Title: Fireworks Over Toccoa
Author: Jeffrey Stepakoff
Synopsis (Courtesy of Powell’s Books): “An unexpected discovery takes eighty-four-year-old Lily Davis Woodward to 1945, and the five days that forever changed her life. Married for only a week before her husband was sent to fight in WWII, Lily is anxious for his return, and the chance to begin their life together. In honor of the soldiers’ homecoming, the small Georgia town of Toccoa plans a big celebration. And Jake Russo, a handsome Italian immigrant, also back from war, is responsible for the elaborate fireworks display the town commissioned. But after a chance encounter in a star-lit field, he steals Lily’s heart and soul–and fulfills her in ways her socially-minded, upper-class family cannot. Now, torn by duty to society and her husband–and the poor, passionate man who might be her only true love–Lily must choose between a commitment she’s already made and a love shes never known before.”
Thoughts: Fireworks Over Toccoa reminds me of Bridges of Madison County mashed with the movie, Titanic. If your first response to this description is that this is not a good combination, you are 100 percent accurate. In my opinion, Fireworks Over Toccoa is what gives romance novels a bad name.
The truly sad part is that it could have been quite beautiful. The entire story hinges on how much the reader cares about Lily. Unfortunately, she comes across as a poor, little rich girl that is forced into a choice between love versus responsibility. Antonio is more interesting a character, but the disjointed vignettes that are meant to expose his secrets are misplaced and distracting. The imagery is absolutely horrible. (My personal favorite mentions how her skin was like butter melting on hot grits.) What was meant to be beautiful turns out to be clunky and awkward.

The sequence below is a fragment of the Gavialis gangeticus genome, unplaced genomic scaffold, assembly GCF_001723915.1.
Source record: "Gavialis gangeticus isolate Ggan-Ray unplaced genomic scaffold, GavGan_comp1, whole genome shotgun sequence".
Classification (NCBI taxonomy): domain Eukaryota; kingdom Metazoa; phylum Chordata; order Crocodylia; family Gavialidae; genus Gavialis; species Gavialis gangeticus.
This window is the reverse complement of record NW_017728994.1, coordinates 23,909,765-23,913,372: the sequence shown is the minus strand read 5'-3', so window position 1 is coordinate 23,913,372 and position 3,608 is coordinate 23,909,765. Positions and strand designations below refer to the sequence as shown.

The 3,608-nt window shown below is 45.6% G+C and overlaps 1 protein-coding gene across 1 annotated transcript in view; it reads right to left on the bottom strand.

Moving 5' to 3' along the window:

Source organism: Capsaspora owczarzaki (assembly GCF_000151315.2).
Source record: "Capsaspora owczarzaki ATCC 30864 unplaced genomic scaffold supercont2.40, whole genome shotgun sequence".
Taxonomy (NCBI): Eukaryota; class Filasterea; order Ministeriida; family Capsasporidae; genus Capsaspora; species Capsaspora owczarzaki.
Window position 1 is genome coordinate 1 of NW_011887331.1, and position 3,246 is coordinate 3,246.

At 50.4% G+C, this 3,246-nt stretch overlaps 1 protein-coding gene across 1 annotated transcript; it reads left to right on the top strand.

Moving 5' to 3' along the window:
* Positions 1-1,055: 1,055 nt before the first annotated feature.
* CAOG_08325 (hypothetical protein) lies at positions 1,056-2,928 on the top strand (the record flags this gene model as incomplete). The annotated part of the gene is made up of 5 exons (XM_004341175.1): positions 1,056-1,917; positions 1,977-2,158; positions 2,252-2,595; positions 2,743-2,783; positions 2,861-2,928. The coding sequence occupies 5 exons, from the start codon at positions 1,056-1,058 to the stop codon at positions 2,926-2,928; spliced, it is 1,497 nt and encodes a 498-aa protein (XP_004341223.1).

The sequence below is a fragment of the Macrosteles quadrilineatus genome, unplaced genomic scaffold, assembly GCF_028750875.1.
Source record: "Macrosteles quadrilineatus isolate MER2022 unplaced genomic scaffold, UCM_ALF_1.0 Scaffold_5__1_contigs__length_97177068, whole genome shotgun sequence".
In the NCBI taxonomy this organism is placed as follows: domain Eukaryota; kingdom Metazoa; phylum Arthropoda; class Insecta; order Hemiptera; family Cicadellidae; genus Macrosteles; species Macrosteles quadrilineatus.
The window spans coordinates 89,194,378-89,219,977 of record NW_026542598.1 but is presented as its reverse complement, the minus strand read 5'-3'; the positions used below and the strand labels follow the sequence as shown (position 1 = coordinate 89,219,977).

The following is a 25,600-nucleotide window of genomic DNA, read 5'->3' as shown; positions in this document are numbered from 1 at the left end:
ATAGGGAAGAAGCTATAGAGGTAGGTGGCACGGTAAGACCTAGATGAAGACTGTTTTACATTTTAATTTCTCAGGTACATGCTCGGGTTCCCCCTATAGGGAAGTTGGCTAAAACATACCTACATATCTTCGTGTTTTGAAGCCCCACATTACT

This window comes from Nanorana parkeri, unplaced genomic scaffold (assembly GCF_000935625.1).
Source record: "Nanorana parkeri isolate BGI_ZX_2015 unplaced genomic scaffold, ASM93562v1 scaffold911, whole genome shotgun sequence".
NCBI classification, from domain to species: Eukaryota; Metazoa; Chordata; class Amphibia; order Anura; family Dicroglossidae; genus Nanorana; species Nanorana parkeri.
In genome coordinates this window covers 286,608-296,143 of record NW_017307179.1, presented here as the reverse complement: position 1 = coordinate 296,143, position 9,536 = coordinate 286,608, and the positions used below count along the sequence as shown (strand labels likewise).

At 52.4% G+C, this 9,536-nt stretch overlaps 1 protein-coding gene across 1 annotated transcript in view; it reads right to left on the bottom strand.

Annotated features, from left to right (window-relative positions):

Fireworks Over Toccoa could have been gut-wrenching and passionate. Instead, it is cliched, predictable and just plain cheesy. The best part about the novel is that at 260 pages, one can finish the entire novel in a matter of a few hours. No more time is needed to experience this example of bad romance.
Thank you to St. Martin’s Press for my review copy!